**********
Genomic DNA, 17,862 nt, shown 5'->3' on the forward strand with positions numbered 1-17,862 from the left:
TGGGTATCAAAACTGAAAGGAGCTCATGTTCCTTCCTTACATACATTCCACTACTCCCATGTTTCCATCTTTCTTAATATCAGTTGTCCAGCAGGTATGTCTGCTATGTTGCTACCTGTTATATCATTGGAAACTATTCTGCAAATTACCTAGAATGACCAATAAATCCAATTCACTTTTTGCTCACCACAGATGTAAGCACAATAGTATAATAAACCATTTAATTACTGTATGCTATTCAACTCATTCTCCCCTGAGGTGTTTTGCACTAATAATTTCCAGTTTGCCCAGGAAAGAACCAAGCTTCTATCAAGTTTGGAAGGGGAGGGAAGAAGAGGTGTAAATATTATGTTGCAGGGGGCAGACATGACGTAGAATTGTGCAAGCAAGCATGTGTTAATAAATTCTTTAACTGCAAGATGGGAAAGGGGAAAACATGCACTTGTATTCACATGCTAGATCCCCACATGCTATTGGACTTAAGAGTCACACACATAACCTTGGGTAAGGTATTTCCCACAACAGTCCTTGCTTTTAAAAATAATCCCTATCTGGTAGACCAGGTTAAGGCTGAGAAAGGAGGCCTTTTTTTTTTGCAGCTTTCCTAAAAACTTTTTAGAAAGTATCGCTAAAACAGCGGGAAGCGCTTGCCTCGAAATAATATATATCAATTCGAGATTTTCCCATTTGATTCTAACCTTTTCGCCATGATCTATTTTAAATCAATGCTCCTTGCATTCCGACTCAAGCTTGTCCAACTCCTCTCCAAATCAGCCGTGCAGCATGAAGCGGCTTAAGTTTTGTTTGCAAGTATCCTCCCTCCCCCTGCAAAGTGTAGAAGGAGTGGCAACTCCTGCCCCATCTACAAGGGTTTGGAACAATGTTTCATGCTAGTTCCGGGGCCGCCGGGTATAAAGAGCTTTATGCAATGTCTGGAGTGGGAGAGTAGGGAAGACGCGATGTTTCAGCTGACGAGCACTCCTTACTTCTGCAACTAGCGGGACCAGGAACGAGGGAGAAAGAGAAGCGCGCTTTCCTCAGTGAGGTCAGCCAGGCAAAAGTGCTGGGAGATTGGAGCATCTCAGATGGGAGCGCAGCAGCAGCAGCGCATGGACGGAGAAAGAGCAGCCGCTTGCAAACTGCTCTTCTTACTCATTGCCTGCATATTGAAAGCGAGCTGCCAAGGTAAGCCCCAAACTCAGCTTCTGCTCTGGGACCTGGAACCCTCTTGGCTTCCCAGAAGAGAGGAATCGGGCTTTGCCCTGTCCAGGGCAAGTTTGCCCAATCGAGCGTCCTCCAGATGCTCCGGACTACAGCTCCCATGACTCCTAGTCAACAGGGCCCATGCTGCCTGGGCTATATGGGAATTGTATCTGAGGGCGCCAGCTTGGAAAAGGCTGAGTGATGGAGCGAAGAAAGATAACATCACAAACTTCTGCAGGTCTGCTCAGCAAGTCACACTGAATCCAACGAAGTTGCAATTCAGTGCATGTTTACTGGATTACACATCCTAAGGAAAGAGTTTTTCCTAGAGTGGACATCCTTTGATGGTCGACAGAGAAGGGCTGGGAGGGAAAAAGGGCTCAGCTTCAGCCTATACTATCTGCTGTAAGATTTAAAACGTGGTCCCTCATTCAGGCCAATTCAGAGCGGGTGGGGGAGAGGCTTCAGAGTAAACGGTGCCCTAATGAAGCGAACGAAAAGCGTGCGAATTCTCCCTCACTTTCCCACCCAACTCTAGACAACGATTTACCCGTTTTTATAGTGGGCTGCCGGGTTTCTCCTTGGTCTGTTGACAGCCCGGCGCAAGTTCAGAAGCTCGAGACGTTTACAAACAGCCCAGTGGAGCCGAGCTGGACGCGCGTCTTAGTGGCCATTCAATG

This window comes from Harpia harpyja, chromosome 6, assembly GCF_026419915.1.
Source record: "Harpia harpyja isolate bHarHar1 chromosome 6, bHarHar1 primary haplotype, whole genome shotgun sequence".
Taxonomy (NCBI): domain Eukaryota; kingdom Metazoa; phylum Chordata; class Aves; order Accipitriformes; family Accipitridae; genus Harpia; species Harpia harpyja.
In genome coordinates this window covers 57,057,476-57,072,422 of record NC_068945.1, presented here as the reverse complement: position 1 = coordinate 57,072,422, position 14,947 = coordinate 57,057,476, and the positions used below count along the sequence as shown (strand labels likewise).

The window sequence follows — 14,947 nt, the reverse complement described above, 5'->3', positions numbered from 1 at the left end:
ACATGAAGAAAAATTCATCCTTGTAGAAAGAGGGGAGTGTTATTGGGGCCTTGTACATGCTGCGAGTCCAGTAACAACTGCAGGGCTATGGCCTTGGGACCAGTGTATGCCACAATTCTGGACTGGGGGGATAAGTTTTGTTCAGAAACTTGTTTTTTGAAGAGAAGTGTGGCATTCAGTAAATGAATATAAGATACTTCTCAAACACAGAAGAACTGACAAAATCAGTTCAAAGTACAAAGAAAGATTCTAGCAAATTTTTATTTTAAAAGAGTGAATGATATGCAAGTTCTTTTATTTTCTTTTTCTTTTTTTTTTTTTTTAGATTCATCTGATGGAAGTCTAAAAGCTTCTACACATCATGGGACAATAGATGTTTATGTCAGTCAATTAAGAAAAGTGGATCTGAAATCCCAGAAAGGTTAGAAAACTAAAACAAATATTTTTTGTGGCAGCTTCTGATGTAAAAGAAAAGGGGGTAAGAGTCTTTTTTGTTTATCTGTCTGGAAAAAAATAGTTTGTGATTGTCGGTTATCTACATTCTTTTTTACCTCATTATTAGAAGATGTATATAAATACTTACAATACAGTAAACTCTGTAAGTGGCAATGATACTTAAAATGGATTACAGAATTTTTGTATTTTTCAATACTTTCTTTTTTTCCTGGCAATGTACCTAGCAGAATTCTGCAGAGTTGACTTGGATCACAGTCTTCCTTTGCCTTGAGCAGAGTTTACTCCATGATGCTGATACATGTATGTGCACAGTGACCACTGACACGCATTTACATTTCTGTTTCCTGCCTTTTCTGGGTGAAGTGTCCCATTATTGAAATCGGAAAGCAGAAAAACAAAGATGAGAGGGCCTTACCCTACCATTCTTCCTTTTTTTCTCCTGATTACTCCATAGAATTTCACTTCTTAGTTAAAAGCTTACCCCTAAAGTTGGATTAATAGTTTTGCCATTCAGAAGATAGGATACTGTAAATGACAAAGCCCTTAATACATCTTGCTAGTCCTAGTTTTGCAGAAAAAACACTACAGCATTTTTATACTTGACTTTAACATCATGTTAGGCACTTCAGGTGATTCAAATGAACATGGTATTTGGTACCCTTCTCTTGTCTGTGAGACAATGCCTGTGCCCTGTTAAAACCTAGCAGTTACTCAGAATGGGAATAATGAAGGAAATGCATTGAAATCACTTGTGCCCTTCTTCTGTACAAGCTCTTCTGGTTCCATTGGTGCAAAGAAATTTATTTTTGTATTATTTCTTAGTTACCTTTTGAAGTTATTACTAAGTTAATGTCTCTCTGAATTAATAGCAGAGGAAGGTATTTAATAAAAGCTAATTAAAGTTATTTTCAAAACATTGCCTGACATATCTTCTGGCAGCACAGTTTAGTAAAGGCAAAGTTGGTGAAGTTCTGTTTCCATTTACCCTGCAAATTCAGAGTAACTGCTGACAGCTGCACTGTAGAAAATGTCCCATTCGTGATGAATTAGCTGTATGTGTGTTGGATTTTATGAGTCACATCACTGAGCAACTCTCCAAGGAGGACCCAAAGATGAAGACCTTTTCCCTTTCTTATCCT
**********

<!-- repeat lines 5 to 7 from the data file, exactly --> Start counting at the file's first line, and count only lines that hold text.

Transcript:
Taxonomy (NCBI): domain Eukaryota; kingdom Metazoa; phylum Chordata; class Aves; order Accipitriformes; family Accipitridae; genus Harpia; species Harpia harpyja.
In genome coordinates this window covers 57,057,476-57,072,422 of record NC_068945.1, presented here as the reverse complement: position 1 = coordinate 57,072,422, position 14,947 = coordinate 57,057,476, and the positions used below count along the sequence as shown (strand labels likewise).

The window sequence follows — 14,947 nt, the reverse complement described above, 5'->3', positions numbered from 1 at the left end: